Cardiovascular Disease in Women
It was thought that estrogen could protect women from cardiovascular disease. However, a recent study has found that hormone replacement therapy, or HRT (taking estrogen and a particular synthetic progesterone together), actually can increase a woman's risk for heart disease, stroke, and blood clots, as well as breast cancer. In addition, another recent study has found that taking estrogen replacement therapy, or ERT (taking estrogen only), can increase a woman's chances of developing ovarian cancer, especially if taken for 10 years or more.
If you are in menopause and taking estrogen, talk with your healthcare provider about whether estrogen is best for you and about other treatments available to help you manage your menopause symptoms and protect your cardiovascular health as you age.
You may be thinking, "But this isn't about me. I don't have cardiovascular disease." Nevertheless, you may have conditions or habits that can lead to the condition, such as being overweight, smoking cigarettes, or not getting enough physical activity. You may already know about these and other risk factors. You may know which ones you have. What you may not know, however, is that if you have even one risk factor, you are much more likely to develop cardiovascular disease and its serious consequences. A damaged cardiovascular system can hinder your life by interfering with enjoyable activities and impairing your ability to do simple things, like taking a walk or climbing steps.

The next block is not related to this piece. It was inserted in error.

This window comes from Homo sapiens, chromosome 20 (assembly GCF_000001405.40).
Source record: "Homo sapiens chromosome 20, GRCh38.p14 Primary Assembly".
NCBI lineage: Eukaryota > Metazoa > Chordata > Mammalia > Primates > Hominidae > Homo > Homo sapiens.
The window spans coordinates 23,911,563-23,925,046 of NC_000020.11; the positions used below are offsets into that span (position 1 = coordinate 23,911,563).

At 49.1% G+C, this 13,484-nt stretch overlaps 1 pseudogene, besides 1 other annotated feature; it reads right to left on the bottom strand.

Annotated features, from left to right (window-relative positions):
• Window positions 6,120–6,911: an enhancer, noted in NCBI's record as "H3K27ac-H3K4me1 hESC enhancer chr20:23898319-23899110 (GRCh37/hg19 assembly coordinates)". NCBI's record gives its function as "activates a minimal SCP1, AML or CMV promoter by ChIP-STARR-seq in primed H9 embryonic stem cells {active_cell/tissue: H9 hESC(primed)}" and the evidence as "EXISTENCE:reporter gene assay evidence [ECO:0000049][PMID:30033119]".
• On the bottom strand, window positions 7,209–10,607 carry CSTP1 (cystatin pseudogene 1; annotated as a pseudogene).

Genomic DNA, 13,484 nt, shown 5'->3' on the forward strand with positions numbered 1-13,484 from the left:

Now for the good news: You have tremendous power to prevent cardiovascular disease -- and you can start today. By learning about your personal risk factors and making healthy changes in your diet, physical activity, and other daily habits, you can greatly reduce your risk of developing heart and blood vessel-related problems. Even if you are a woman who already has cardiovascular disease, you can take steps to lessen its severity.